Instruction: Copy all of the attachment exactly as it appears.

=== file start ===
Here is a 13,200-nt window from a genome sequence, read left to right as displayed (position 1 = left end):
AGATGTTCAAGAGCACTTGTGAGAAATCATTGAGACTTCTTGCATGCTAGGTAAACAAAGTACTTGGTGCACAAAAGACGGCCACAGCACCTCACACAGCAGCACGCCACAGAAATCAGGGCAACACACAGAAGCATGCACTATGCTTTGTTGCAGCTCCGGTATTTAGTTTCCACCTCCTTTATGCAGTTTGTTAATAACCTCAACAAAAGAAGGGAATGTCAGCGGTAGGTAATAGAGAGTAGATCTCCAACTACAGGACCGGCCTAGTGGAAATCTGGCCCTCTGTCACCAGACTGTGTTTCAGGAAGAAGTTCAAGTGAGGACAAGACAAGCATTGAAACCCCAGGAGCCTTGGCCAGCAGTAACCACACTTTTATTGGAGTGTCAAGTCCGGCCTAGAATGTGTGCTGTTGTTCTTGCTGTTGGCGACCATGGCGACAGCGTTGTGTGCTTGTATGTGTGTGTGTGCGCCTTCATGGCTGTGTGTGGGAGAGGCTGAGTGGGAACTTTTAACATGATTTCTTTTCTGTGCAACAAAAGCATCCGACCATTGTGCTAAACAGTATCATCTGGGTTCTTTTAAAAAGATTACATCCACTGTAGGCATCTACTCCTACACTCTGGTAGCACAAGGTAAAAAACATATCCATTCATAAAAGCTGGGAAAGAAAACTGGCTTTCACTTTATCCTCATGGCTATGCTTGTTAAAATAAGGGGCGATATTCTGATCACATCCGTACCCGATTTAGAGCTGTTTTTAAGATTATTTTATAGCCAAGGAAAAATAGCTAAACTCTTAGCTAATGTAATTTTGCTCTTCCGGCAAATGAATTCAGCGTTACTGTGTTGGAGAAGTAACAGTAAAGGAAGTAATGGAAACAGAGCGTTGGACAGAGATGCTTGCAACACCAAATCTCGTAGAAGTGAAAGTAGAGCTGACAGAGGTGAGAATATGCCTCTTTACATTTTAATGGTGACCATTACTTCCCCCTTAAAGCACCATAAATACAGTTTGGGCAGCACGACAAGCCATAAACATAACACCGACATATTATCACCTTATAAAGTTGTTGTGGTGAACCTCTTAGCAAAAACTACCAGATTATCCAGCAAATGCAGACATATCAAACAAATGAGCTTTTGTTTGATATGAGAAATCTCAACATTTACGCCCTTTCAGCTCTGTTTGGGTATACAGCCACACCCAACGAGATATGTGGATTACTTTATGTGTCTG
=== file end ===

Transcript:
Here is a 13,200-nt window from a genome sequence, read left to right as displayed (position 1 = left end):
AGATGTTCAAGAGCACTTGTGAGAAATCATTGAGACTTCTTGCATGCTAGGTAAACAAAGTACTTGGTGCACAAAAGACGGCCACAGCACCTCACACAGCAGCACGCCACAGAAATCAGGGCAACACACAGAAGCATGCACTATGCTTTGTTGCAGCTCCGGTATTTAGTTTCCACCTCCTTTATGCAGTTTGTTAATAACCTCAACAAAAGAAGGGAATGTCAGCGGTAGGTAATAGAGAGTAGATCTCCAACTACAGGACCGGCCTAGTGGAAATCTGGCCCTCTGTCACCAGACTGTGTTTCAGGAAGAAGTTCAAGTGAGGACAAGACAAGCATTGAAACCCCAGGAGCCTTGGCCAGCAGTAACCACACTTTTATTGGAGTGTCAAGTCCGGCCTAGAATGTGTGCTGTTGTTCTTGCTGTTGGCGACCATGGCGACAGCGTTGTGTGCTTGTATGTGTGTGTGTGCGCCTTCATGGCTGTGTGTGGGAGAGGCTGAGTGGGAACTTTTAACATGATTTCTTTTCTGTGCAACAAAAGCATCCGACCATTGTGCTAAACAGTATCATCTGGGTTCTTTTAAAAAGATTACATCCACTGTAGGCATCTACTCCTACACTCTGGTAGCACAAGGTAAAAAACATATCCATTCATAAAAGCTGGGAAAGAAAACTGGCTTTCACTTTATCCTCATGGCTATGCTTGTTAAAATAAGGGGCGATATTCTGATCACATCCGTACCCGATTTAGAGCTGTTTTTAAGATTATTTTATAGCCAAGGAAAAATAGCTAAACTCTTAGCTAATGTAATTTTGCTCTTCCGGCAAATGAATTCAGCGTTACTGTGTTGGAGAAGTAACAGTAAAGGAAGTAATGGAAACAGAGCGTTGGACAGAGATGCTTGCAACACCAAATCTCGTAGAAGTGAAAGTAGAGCTGACAGAGGTGAGAATATGCCTCTTTACATTTTAATGGTGACCATTACTTCCCCCTTAAAGCACCATAAATACAGTTTGGGCAGCACGACAAGCCATAAACATAACACCGACATATTATCACCTTATAAAGTTGTTGTGGTGAACCTCTTAGCAAAAACTACCAGATTATCCAGCAAATGCAGACATATCAAACAAATGAGCTTTTGTTTGATATGAGAAATCTCAACATTTACGCCCTTTCAGCTCTGTTTGGGTATACAGCCACACCCAACGAGATATGTGGATTACTTTATGTGTCTG